Scientists at IIT Hyderabad have developed low-cost, environment-friendly solar cells by employing an off-the-shelf dye used to make kumkum or vermilion in India.
The dye-sensitised solar cell (DSSC) is based on New Fuchsin (NF) dye with aqueous electrolyte and platinum-free counter electrodes, according to the research published in the Solar Energy journal. The most familiar solar cells today are made up of silicon and can be seen in the various overhead panels and other places, noted Professor Sai Santosh Kumar Raavi from Department of Physics, Indian Institute of Technology (IIT) Hyderabad.
However, this technology is limited by huge fabrication costs as silicon processing is very expensive and involves very high temperature methods that leave a large carbon footprint, Raavi, who led the project, said.
In order to get around the limitations of using silicon, the IIT Hyderabad team started working on solar cells based on organic materials, which were supposedly inexpensive and easy to fabricate. However, there were many drawbacks impeding the organic photovoltaic technology as organics (plastic) are less robust.
Many dye molecules developed for efficient DSSC devices are very expensive and toxic upon ingestion. Also, most DSSC devices tend to get degraded as they come in contact with atmospheric moisture, Raavi said.
Since 2010, lot of efforts have been made to use water-soluble natural and synthetic dyes to make water-based solar cells. In their latest work, Raavi's team consisting of researchers from Department of Physics and Chemistry (IIT Hyderabad), ARCHEM (University of Hyderabad) NIT Kurukshetra and IFSC-USP, Brazil, employed a very cheap magenta-dye called New Fuchsin, which is used to make kumkum or vermillion when grounded with turmeric.
"It's cheap, non-toxic and is soluble in water and importantly does not degrade in the presence of water," Raavi said.
Dye-sensitised solar cell (DSSC) is a third-generation thin-film organic molecule-based energy conversion device. "DSSC takes its inspiration from nature, almost mimicking the primary process of photosynthesis the phenomenon in plants," Raavi explained.
DSSC consists of three components: A monolayer of dye molecule adsorbed on semiconductor material, titanium dioxide (TiO2) deposited on transparent conductive oxides, like indium tin oxide (ITO) and a liquid electrolyte with an excess of electrons.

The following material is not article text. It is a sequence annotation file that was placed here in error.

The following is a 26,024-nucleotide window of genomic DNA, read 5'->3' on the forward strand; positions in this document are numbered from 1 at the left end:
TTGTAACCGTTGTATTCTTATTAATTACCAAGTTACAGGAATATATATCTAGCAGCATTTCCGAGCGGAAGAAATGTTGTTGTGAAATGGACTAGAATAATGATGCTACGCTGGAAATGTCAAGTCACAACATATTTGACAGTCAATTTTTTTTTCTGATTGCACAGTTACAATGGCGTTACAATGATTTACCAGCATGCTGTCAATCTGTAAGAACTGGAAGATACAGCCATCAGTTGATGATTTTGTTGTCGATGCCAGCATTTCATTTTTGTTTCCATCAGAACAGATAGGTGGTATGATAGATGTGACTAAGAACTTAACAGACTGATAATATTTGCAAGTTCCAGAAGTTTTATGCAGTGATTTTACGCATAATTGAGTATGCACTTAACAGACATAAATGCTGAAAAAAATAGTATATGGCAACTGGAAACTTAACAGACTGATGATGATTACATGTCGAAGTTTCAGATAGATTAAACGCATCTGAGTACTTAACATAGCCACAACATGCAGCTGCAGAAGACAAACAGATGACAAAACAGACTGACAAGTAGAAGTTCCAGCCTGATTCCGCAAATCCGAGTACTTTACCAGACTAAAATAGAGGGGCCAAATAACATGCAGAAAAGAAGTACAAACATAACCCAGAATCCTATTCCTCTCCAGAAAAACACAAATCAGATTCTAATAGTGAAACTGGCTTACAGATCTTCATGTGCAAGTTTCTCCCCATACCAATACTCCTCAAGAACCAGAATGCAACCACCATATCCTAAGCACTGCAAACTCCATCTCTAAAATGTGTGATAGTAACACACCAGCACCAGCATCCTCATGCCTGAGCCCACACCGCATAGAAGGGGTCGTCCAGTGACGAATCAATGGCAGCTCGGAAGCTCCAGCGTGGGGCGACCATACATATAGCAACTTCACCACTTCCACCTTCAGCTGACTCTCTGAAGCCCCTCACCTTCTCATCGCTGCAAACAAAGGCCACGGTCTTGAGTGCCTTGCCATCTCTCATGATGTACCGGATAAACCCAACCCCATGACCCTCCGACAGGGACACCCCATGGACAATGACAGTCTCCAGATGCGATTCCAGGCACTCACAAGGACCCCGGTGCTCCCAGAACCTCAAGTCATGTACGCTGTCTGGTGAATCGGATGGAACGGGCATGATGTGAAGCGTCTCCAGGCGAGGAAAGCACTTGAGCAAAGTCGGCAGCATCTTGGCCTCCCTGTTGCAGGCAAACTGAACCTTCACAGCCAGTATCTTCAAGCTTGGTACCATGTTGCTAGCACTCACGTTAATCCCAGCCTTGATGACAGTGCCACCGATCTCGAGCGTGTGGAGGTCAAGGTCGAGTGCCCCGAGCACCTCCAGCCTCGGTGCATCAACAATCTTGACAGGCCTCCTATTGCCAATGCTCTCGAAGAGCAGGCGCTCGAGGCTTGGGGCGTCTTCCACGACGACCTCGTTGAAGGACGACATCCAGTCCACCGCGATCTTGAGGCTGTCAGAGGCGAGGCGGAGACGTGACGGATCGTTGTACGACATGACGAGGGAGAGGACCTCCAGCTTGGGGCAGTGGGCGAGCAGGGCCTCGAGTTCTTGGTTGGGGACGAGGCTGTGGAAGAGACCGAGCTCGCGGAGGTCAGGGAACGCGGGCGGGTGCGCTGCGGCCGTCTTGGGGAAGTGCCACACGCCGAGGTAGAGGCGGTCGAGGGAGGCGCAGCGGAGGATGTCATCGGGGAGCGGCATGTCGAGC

Sunlight is absorbed by the dye molecule and gets excited. The electrons from the excited dye molecule get injected into the conduction band of TiO2. "The electrons are transported to the charge collector. The dye cation (after losing its electron) takes an electron from the surrounding electron-rich liquid electrolyte. The counter electrode, typically, is platinum-coated ITO," Raavi said.
DSSCs, Raavi noted, are generally considered eco-friendlier to produce than conventional solar cells because they require little energy to manufacture.
The best performing DSSCs use organic solvent-based liquid electrolytes. These liquid-electrolytes come with various drawbacks such as high vapour pressure, toxicity and sometimes explosives resulting in severe environmental impact in addition to being corrosive to the platinum counter-electrodes, thereby limiting long-time stability of the devices.
"In spite of extensive search for various alternatives, to address the fore-mentioned issues, one of the most important aspects still unresolved in the DSSC community is the contamination of standard aprotic DSSC systems by means of moisture or water," Raavi said.
"In this scenario, focus on dye-sensitised solar cells which are inherently in the aqueous medium have taken precedence," he said. "In view of being cost-effective and stable in the aqueous environment, an ideal DSSC should consist of inexpensive sensitiser, water-based non-toxic electrolytes, and platinum-free counter electrode, giving the true definition of 'green' photovoltaic device," said Raavi.
The best device, he said, showed a photoconversion efficiency of about three per cent which is among the best obtained with DSSC with other natural photosensitisers with a simple molecular structure.
This technology using NF dye, researchers said, could be used to build integrating photovoltaics. NF is an inexpensive dye available off-shelf in most supermarkets in India, and in its purest form costs USD two per gramme.
By the choice of cell components during the fabrication, a low-cost eco-friendly DSSC based on NF dye with aqueous electrolyte and platinum-free counter electrodes is achieved, Raavi said.
"The idea of this work is not to run behind the best efficiency. Sometimes, the cost for achieving the highest efficient device overwhelms the actual motivation behind developing a particular class of solar cell technology- which is to be eco-friendly and inexpensive," he added.